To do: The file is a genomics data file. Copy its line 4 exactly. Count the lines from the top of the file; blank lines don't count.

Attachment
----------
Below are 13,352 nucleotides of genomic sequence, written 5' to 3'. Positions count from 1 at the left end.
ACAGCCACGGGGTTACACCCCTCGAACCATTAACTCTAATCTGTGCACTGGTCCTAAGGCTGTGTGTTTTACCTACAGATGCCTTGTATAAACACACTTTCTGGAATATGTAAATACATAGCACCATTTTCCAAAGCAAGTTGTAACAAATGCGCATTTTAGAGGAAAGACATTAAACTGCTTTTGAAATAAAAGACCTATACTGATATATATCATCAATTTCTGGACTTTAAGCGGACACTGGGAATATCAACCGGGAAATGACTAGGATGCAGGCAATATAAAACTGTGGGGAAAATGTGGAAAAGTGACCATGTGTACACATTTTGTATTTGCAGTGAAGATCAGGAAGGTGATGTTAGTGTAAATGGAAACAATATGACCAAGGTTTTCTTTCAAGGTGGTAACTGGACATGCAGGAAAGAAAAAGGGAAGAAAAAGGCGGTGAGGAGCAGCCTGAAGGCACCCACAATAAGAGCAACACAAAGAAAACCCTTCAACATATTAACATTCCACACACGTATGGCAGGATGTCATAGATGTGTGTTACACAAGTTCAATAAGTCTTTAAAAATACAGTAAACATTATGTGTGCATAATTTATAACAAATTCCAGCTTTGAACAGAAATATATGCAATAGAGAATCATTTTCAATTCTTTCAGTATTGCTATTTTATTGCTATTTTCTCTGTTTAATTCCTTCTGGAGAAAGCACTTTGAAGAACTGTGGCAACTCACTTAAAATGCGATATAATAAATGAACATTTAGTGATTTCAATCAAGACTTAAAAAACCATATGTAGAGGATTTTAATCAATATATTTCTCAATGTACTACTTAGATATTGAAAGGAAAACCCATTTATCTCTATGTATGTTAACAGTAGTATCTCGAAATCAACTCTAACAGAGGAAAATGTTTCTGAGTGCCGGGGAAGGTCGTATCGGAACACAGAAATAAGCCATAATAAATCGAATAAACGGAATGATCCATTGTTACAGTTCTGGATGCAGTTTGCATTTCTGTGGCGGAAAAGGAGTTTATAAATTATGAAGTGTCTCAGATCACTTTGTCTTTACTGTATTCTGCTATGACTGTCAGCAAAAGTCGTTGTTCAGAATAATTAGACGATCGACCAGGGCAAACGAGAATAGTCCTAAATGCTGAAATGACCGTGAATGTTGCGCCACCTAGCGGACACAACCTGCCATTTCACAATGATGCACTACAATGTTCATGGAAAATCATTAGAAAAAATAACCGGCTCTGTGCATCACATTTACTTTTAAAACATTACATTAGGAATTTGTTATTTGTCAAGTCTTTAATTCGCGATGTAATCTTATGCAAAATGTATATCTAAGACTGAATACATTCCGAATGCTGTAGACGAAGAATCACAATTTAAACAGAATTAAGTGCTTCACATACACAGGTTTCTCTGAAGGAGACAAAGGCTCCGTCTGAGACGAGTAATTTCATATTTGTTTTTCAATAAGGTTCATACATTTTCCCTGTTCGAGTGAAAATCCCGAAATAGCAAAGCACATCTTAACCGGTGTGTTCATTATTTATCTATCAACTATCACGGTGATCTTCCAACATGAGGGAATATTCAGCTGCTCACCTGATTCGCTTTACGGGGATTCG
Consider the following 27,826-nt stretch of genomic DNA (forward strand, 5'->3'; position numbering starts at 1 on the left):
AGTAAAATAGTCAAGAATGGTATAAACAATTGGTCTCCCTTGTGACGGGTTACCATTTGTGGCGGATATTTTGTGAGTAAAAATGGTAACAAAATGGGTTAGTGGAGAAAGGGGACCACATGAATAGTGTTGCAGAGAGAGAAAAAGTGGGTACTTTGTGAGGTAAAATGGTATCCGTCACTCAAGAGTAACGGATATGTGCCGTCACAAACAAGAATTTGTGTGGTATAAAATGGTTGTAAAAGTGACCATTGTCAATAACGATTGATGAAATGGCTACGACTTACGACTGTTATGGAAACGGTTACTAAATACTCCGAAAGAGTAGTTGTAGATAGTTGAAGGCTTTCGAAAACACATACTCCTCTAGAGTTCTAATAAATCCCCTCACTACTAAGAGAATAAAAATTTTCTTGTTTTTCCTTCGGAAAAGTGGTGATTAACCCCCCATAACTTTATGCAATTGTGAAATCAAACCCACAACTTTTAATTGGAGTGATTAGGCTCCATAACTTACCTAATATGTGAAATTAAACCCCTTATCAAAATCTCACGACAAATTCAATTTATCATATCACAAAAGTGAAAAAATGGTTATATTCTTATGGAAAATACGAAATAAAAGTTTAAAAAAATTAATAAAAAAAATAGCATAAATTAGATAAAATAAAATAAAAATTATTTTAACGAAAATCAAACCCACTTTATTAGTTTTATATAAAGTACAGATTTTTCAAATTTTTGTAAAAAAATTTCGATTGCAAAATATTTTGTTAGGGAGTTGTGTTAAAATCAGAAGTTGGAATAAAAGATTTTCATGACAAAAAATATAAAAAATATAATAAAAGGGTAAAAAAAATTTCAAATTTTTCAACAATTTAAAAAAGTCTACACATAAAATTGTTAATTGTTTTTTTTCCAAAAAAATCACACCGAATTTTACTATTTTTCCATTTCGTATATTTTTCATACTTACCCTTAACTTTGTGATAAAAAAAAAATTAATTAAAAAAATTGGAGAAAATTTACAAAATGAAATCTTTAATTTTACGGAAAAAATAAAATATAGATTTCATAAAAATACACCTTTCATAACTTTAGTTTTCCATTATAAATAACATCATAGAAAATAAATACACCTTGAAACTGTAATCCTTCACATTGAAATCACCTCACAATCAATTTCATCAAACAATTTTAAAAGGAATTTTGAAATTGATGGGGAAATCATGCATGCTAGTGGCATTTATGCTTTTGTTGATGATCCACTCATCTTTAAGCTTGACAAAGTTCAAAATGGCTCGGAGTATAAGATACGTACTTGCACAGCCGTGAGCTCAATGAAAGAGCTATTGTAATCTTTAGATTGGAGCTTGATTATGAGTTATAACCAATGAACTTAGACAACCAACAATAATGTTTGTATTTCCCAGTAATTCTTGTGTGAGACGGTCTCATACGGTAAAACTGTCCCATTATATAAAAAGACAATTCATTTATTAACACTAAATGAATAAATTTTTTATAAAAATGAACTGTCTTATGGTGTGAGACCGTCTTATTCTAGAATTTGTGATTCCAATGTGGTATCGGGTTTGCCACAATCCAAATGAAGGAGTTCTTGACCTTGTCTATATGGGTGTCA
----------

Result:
AGTAAAATAGTCAAGAATGGTATAAACAATTGGTCTCCCTTGTGACGGGTTACCATTTGTGGCGGATATTTTGTGAGTAAAAATGGTAACAAAATGGGTTAGTGGAGAAAGGGGACCACATGAATAGTGTTGCAGAGAGAGAAAAAGTGGGTACTTTGTGAGGTAAAATGGTATCCGTCACTCAAGAGTAACGGATATGTGCCGTCACAAACAAGAATTTGTGTGGTATAAAATGGTTGTAAAAGTGACCATTGTCAATAACGATTGATGAAATGGCTACGACTTACGACTGTTATGGAAACGGTTACTAAATACTCCGAAAGAGTAGTTGTAGATAGTTGAAGGCTTTCGAAAACACATACTCCTCTAGAGTTCTAATAAATCCCCTCACTACTAAGAGAATAAAAATTTTCTTGTTTTTCCTTCGGAAAAGTGGTGATTAACCCCCCATAACTTTATGCAATTGTGAAATCAAACCCACAACTTTTAATTGGAGTGATTAGGCTCCATAACTTACCTAATATGTGAAATTAAACCCCTTATCAAAATCTCACGACAAATTCAATTTATCATATCACAAAAGTGAAAAAATGGTTATATTCTTATGGAAAATACGAAATAAAAGTTTAAAAAAATTAATAAAAAAAATAGCATAAATTAGATAAAATAAAATAAAAATTATTTTAACGAAAATCAAACCCACTTTATTAGTTTTATATAAAGTACAGATTTTTCAAATTTTTGTAAAAAAATTTCGATTGCAAAATATTTTGTTAGGGAGTTGTGTTAAAATCAGAAGTTGGAATAAAAGATTTTCATGACAAAAAATATAAAAAATATAATAAAAGGGTAAAAAAAATTTCAAATTTTTCAACAATTTAAAAAAGTCTACACATAAAATTGTTAATTGTTTTTTTTCCAAAAAAATCACACCGAATTTTACTATTTTTCCATTTCGTATATTTTTCATACTTACCCTTAACTTTGTGATAAAAAAAAAATTAATTAAAAAAATTGGAGAAAATTTACAAAATGAAATCTTTAATTTTACGGAAAAAATAAAATATAGATTTCATAAAAATACACCTTTCATAACTTTAGTTTTCCATTATAAATAACATCATAGAAAATAAATACACCTTGAAACTGTAATCCTTCACATTGAAATCACCTCACAATCAATTTCATCAAACAATTTTAAAAGGAATTTTGAAATTGATGGGGAAATCATGCATGCTAGTGGCATTTATGCTTTTGTTGATGATCCACTCATCTTTAAGCTTGACAAAGTTCAAAATGGCTCGGAGTATAAGATACGTACTTGCACAGCCGTGAGCTCAATGAAAGAGCTATTGTAATCTTTAGATTGGAGCTTGATTATGAGTTATAACCAATGAACTTAGACAACCAACAATAATGTTTGTATTTCCCAGTAATTCTTGTGTGAGACGGTCTCATACGGTAAAACTGTCCCATTATATAAAAAGACAATTCATTTATTAACACTAAATGAATAAATTTTTTATAAAAATGAACTGTCTTATGGTGTGAGACCGTCTTATTCTAGAATTTGTGATTCCAATGTGGTATCGGGTTTGCCACAATCCAAATGAAGGAGTTCTTGACCTTGTCTATATGGGTGTCA